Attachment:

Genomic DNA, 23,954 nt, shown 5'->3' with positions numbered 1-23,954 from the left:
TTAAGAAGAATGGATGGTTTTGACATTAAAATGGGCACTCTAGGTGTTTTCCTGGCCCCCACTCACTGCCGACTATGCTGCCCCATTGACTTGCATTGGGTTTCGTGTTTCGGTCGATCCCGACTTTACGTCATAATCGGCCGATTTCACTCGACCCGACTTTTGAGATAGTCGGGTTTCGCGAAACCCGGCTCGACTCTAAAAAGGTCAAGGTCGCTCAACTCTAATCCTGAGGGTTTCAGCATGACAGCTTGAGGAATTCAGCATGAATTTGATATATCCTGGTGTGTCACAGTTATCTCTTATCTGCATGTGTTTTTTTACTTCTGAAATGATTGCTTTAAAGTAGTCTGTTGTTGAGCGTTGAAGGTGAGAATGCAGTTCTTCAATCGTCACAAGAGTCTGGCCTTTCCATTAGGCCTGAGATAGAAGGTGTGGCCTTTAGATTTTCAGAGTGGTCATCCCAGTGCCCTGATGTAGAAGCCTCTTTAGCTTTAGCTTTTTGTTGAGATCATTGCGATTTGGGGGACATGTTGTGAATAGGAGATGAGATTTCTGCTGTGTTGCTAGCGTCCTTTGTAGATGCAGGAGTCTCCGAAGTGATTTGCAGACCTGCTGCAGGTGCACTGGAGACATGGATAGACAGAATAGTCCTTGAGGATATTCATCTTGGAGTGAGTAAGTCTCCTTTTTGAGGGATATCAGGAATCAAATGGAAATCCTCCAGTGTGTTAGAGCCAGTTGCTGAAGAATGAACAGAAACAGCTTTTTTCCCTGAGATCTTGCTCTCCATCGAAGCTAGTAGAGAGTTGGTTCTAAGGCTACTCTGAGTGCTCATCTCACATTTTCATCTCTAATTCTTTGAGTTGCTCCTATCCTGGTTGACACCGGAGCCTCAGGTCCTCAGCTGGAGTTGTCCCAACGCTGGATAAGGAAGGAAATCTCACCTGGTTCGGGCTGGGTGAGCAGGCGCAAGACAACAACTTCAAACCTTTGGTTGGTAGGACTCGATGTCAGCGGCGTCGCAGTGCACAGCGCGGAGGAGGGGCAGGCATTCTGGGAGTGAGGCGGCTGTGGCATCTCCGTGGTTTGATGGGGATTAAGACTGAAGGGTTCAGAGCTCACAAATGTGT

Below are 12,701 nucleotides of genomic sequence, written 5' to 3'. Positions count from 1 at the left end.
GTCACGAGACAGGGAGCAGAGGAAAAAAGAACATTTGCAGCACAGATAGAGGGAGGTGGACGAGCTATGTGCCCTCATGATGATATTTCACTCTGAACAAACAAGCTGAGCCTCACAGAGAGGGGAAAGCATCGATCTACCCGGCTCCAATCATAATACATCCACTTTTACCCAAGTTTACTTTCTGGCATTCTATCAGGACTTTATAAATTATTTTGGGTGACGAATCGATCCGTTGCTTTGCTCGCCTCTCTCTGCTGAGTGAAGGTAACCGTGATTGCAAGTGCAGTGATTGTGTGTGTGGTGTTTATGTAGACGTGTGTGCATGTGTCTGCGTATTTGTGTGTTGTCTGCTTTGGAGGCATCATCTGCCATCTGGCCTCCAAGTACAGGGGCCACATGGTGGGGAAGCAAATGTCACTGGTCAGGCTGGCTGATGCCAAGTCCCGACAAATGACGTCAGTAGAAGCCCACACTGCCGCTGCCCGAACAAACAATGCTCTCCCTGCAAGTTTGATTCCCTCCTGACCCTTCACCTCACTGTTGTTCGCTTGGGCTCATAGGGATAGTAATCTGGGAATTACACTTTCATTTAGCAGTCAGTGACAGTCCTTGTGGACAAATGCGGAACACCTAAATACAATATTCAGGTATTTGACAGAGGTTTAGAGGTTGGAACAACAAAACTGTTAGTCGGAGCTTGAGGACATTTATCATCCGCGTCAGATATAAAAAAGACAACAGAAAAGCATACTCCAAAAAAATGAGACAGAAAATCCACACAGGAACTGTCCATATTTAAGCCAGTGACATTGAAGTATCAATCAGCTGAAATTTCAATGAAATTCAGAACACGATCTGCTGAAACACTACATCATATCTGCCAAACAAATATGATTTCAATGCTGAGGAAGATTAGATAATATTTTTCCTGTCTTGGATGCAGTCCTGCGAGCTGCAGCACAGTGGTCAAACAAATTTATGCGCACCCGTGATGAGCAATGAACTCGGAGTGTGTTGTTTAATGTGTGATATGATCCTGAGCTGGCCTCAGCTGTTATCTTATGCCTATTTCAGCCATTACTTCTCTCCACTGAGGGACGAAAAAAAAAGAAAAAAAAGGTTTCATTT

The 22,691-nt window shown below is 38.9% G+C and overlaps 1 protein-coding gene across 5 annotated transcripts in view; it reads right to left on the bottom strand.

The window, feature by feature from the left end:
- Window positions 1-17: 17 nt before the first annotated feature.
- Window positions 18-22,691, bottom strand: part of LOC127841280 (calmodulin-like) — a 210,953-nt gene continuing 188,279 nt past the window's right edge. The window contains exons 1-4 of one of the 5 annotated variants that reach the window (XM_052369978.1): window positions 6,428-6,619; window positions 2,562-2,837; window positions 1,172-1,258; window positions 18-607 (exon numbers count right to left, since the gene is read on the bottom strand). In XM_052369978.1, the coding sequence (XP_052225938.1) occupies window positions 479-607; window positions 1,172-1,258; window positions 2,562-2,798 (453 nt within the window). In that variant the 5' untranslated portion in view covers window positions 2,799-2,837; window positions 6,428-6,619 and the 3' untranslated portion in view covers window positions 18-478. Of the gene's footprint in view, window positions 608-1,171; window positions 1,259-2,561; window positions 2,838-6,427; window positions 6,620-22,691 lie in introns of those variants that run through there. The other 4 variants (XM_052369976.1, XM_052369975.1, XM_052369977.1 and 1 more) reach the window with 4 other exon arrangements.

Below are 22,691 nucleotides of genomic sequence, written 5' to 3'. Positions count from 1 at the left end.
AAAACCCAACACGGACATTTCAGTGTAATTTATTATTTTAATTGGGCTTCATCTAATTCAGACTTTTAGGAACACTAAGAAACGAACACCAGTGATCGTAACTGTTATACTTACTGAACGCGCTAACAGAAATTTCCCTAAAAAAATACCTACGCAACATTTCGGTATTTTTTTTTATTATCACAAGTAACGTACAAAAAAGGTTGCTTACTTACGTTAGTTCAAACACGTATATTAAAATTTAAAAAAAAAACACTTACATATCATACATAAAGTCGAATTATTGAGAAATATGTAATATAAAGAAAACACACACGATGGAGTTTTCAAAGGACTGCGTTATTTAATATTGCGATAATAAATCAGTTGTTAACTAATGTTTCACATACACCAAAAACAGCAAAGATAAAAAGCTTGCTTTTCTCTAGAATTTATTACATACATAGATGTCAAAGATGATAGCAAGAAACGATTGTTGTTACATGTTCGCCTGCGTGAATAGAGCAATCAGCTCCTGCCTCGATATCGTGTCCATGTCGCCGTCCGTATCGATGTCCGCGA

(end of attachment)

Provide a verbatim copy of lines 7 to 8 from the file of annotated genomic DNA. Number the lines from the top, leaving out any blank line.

- Window positions 1-17: 17 nt before the first annotated feature.
- Window positions 18-22,691, bottom strand: part of LOC127841280 (calmodulin-like) — a 210,953-nt gene continuing 188,279 nt past the window's right edge. The window contains exons 1-4 of one of the 5 annotated variants that reach the window (XM_052369978.1): window positions 6,428-6,619; window positions 2,562-2,837; window positions 1,172-1,258; window positions 18-607 (exon numbers count right to left, since the gene is read on the bottom strand). In XM_052369978.1, the coding sequence (XP_052225938.1) occupies window positions 479-607; window positions 1,172-1,258; window positions 2,562-2,798 (453 nt within the window). In that variant the 5' untranslated portion in view covers window positions 2,799-2,837; window positions 6,428-6,619 and the 3' untranslated portion in view covers window positions 18-478. Of the gene's footprint in view, window positions 608-1,171; window positions 1,259-2,561; window positions 2,838-6,427; window positions 6,620-22,691 lie in introns of those variants that run through there. The other 4 variants (XM_052369976.1, XM_052369975.1, XM_052369977.1 and 1 more) reach the window with 4 other exon arrangements.